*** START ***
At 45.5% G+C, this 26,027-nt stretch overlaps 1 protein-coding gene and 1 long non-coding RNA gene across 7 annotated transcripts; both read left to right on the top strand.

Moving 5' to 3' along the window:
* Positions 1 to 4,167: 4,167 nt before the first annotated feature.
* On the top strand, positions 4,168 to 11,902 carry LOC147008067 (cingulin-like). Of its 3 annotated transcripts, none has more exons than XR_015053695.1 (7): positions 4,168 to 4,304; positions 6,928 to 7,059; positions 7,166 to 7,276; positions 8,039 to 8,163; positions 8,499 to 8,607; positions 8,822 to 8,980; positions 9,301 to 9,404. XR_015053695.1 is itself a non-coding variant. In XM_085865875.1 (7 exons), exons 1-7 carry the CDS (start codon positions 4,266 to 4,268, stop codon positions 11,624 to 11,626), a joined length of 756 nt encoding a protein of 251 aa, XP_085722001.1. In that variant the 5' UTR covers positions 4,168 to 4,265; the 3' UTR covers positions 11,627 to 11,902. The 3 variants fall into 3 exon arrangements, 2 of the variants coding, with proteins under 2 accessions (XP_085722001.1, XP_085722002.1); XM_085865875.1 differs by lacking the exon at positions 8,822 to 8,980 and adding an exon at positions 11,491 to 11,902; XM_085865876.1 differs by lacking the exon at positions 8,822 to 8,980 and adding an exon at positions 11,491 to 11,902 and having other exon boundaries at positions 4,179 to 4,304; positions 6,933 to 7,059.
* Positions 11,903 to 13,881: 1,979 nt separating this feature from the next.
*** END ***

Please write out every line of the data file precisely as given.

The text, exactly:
At 45.5% G+C, this 26,027-nt stretch overlaps 1 protein-coding gene and 1 long non-coding RNA gene across 7 annotated transcripts; both read left to right on the top strand.

Moving 5' to 3' along the window:
* Positions 1 to 4,167: 4,167 nt before the first annotated feature.
* On the top strand, positions 4,168 to 11,902 carry LOC147008067 (cingulin-like). Of its 3 annotated transcripts, none has more exons than XR_015053695.1 (7): positions 4,168 to 4,304; positions 6,928 to 7,059; positions 7,166 to 7,276; positions 8,039 to 8,163; positions 8,499 to 8,607; positions 8,822 to 8,980; positions 9,301 to 9,404. XR_015053695.1 is itself a non-coding variant. In XM_085865875.1 (7 exons), exons 1-7 carry the CDS (start codon positions 4,266 to 4,268, stop codon positions 11,624 to 11,626), a joined length of 756 nt encoding a protein of 251 aa, XP_085722001.1. In that variant the 5' UTR covers positions 4,168 to 4,265; the 3' UTR covers positions 11,627 to 11,902. The 3 variants fall into 3 exon arrangements, 2 of the variants coding, with proteins under 2 accessions (XP_085722001.1, XP_085722002.1); XM_085865875.1 differs by lacking the exon at positions 8,822 to 8,980 and adding an exon at positions 11,491 to 11,902; XM_085865876.1 differs by lacking the exon at positions 8,822 to 8,980 and adding an exon at positions 11,491 to 11,902 and having other exon boundaries at positions 4,179 to 4,304; positions 6,933 to 7,059.
* Positions 11,903 to 13,881: 1,979 nt separating this feature from the next.